“I am from the South Side of Chicago. That tells you as much about me as you need to know.” – Michelle Obama, in the Netflix documentary “Becoming.”
Given the Higher Ground production company owned by Barack and Michelle Obama has a lucrative deal with Netflix, you can probably guess which streaming service is running a doc about Michelle’s book tour titled “Becoming,” and you won’t be surprised to learn it’s an immensely flattering portrait of the former First Lady.
Then again, given Michelle Obama is one of the most admirable, impressive, decent and flat-out cool role models of her generation, only a fool or a true hater would expect or want a hit job. (I’m not even sure what factual ammunition could be used to put together a hypothetical slam piece.) So, yes, “Becoming” is a full-length documentary painting Michelle in the loveliest of lights, as we follow along with her on the book tour and revisit her backstory through archival footage, old photos and Michelle’s on-camera reminiscences.
As someone who has gone on a couple of mini-book tours in which crowds of literally dozens, that’s right, dozens of people turned out to hear a few stories and (we always hoped) buy a book or two, I can say with great authority a Michelle Obama book tour resembles a “regular” author’s book tour in the same way an Elton John concert at Wrigley Field resembles an Elton John cover band show at Durty Nellie’s in Palatine. With celebrity interviewers and FOMs (Friends of Michelle) such as Jimmy Kimmel, Conan O’Brien, Gayle King, Stephen Colbert and Robin Roberts joining Obama onstage, she filled venues such as The Forum in Los Angeles, the American Airlines Center in Dallas, the Pepsi Center Arena in Denver and, of course, the United Center, where the documentary kicks off, with Oprah Winfrey, another fairly well-known figure with deep Chicago ties, doing the questioning. We see Michelle and her close associates in a prayer circle backstage, as Oprah bellows: “She is your hometown girl from the South Side of Chicago, welcome Michelle Obama!” (The welcome from the crowd really does sound like the thunderous applause that greets rock stars when they take the stage.)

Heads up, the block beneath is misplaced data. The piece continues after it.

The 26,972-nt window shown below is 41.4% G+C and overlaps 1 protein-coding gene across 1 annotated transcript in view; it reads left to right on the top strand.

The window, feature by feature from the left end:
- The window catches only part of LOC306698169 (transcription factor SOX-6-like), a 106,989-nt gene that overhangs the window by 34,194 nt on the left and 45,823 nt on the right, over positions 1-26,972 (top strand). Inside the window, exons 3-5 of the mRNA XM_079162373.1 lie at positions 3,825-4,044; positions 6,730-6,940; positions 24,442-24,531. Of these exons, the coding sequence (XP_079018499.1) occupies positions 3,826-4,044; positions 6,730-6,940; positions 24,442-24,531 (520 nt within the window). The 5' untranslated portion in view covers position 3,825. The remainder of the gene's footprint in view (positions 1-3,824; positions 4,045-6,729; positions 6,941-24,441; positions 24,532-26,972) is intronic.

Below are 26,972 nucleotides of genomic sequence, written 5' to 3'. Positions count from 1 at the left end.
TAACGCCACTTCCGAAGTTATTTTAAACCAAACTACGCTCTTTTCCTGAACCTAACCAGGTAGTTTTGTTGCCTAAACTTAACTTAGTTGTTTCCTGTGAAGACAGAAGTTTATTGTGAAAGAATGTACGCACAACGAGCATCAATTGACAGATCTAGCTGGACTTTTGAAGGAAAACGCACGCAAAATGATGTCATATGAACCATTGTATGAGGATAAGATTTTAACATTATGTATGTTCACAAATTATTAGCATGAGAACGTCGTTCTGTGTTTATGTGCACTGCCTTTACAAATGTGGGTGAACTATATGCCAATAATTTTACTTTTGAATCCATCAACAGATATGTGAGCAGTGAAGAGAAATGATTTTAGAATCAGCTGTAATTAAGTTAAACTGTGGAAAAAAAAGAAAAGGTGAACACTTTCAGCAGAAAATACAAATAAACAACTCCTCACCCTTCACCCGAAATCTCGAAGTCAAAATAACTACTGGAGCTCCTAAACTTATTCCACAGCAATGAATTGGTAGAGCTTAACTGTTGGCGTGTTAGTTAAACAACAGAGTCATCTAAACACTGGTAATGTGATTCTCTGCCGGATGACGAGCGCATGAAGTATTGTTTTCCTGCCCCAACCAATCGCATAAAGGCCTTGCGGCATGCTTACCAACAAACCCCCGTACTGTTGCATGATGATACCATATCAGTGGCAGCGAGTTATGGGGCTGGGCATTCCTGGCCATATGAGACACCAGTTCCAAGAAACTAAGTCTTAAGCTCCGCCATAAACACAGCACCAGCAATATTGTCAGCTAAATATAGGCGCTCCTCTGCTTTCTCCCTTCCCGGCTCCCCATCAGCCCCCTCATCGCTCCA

Oprah asks Michelle how she felt when the Obamas left the White House after eight years: “When you got on the helicopter, did you think, Free at last, free at last …?” Michelle replies with an anecdote about the last night the family spent in the White House, when daughters Sasha and Malia had one last sleepover with friends. (Too great, right?) In the morning, the girls were still sleeping when Michelle had to rouse them up, saying, “Wake up, the Trumps are coming!”
On a more serious note, Michelle shares that she sobbed upon leaving the White House, as “the release of eight years of trying to do everything perfectly. [As first lady,] every gesture you make, every blink of an eye, is analyzed. Your life isn’t yours anymore.”
In quieter, offstage moments, Michelle gets together with her mother, Marian Shields Robinson, and her brother, Craig Robinson, and shares memories as she flips through photo albums. She notes how in kindergarten, the class photo reflected the racial diversity of her neighborhood, while the eighth-grade class was all black because of white flight to the suburbs. At Princeton, Michelle was one of just a handful of minority students. “One of my roommates moved out because her mother was horrified I was black,” she says. “She felt her daughter was in danger.”
For every sobering note, “Becoming” has a dozen uplifting moments, e.g., when Michelle meets with young women just starting out on their journeys, or when fans are moved to shaking and tears when meeting her, and she displays such grace and kindness with them. Then there’s the cameo by her husband, who is introduced by Valerie Jarrett and walks onstage with a bouquet of flowers and says, “This is like when Jay-Z comes out during the Beyonce concert,” and even does a little corny Dad-level rapping as Michelle says, “Oh, good Lord.”
On the last stop of the 34-city tour, Michelle closes with words to live by: “This country is good, people are good, people are decent. … I remain hopeful people want better, if not for themselves, then for the nation.”